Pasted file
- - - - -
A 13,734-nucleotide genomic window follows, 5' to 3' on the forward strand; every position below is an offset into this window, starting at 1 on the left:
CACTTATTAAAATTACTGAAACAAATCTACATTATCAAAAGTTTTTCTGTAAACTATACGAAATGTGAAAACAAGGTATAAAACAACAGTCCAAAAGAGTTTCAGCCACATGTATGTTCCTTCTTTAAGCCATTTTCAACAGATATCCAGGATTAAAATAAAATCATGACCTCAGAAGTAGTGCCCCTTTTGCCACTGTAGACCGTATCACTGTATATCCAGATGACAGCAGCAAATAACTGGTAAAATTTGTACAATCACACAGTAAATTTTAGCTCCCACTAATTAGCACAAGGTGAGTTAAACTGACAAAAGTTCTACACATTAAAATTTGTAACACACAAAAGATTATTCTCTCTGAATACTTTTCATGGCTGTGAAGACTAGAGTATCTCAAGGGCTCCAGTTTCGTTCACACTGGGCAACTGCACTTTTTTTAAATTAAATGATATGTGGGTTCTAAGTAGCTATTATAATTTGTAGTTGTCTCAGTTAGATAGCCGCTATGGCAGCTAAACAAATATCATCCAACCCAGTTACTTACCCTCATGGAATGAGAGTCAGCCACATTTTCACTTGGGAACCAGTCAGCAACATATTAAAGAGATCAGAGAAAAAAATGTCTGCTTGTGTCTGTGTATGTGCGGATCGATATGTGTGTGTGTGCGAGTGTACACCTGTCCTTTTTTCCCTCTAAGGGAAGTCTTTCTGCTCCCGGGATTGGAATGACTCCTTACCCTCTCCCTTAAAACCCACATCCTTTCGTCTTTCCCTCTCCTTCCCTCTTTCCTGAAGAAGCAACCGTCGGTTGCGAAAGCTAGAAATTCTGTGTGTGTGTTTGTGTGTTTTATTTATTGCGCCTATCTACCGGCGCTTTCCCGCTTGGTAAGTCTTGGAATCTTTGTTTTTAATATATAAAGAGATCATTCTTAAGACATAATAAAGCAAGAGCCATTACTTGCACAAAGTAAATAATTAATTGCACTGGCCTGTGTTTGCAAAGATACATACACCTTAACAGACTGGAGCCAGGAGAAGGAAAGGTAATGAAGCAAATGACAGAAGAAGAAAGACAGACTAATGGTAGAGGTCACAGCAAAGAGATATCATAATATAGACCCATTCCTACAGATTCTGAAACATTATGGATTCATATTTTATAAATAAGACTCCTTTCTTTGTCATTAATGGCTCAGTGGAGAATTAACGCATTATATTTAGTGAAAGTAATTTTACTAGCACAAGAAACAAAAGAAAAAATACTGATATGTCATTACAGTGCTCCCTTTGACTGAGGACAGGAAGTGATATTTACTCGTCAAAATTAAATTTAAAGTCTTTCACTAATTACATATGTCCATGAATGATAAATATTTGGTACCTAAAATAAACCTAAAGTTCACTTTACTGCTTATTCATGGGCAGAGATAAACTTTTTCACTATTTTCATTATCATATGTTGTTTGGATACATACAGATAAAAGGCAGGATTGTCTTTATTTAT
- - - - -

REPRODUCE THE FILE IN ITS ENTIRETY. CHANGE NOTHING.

A 13,734-nucleotide genomic window follows, 5' to 3' on the forward strand; every position below is an offset into this window, starting at 1 on the left:
CACTTATTAAAATTACTGAAACAAATCTACATTATCAAAAGTTTTTCTGTAAACTATACGAAATGTGAAAACAAGGTATAAAACAACAGTCCAAAAGAGTTTCAGCCACATGTATGTTCCTTCTTTAAGCCATTTTCAACAGATATCCAGGATTAAAATAAAATCATGACCTCAGAAGTAGTGCCCCTTTTGCCACTGTAGACCGTATCACTGTATATCCAGATGACAGCAGCAAATAACTGGTAAAATTTGTACAATCACACAGTAAATTTTAGCTCCCACTAATTAGCACAAGGTGAGTTAAACTGACAAAAGTTCTACACATTAAAATTTGTAACACACAAAAGATTATTCTCTCTGAATACTTTTCATGGCTGTGAAGACTAGAGTATCTCAAGGGCTCCAGTTTCGTTCACACTGGGCAACTGCACTTTTTTTAAATTAAATGATATGTGGGTTCTAAGTAGCTATTATAATTTGTAGTTGTCTCAGTTAGATAGCCGCTATGGCAGCTAAACAAATATCATCCAACCCAGTTACTTACCCTCATGGAATGAGAGTCAGCCACATTTTCACTTGGGAACCAGTCAGCAACATATTAAAGAGATCAGAGAAAAAAATGTCTGCTTGTGTCTGTGTATGTGCGGATCGATATGTGTGTGTGTGCGAGTGTACACCTGTCCTTTTTTCCCTCTAAGGGAAGTCTTTCTGCTCCCGGGATTGGAATGACTCCTTACCCTCTCCCTTAAAACCCACATCCTTTCGTCTTTCCCTCTCCTTCCCTCTTTCCTGAAGAAGCAACCGTCGGTTGCGAAAGCTAGAAATTCTGTGTGTGTGTTTGTGTGTTTTATTTATTGCGCCTATCTACCGGCGCTTTCCCGCTTGGTAAGTCTTGGAATCTTTGTTTTTAATATATAAAGAGATCATTCTTAAGACATAATAAAGCAAGAGCCATTACTTGCACAAAGTAAATAATTAATTGCACTGGCCTGTGTTTGCAAAGATACATACACCTTAACAGACTGGAGCCAGGAGAAGGAAAGGTAATGAAGCAAATGACAGAAGAAGAAAGACAGACTAATGGTAGAGGTCACAGCAAAGAGATATCATAATATAGACCCATTCCTACAGATTCTGAAACATTATGGATTCATATTTTATAAATAAGACTCCTTTCTTTGTCATTAATGGCTCAGTGGAGAATTAACGCATTATATTTAGTGAAAGTAATTTTACTAGCACAAGAAACAAAAGAAAAAATACTGATATGTCATTACAGTGCTCCCTTTGACTGAGGACAGGAAGTGATATTTACTCGTCAAAATTAAATTTAAAGTCTTTCACTAATTACATATGTCCATGAATGATAAATATTTGGTACCTAAAATAAACCTAAAGTTCACTTTACTGCTTATTCATGGGCAGAGATAAACTTTTTCACTATTTTCATTATCATATGTTGTTTGGATACATACAGATAAAAGGCAGGATTGTCTTTATTTAT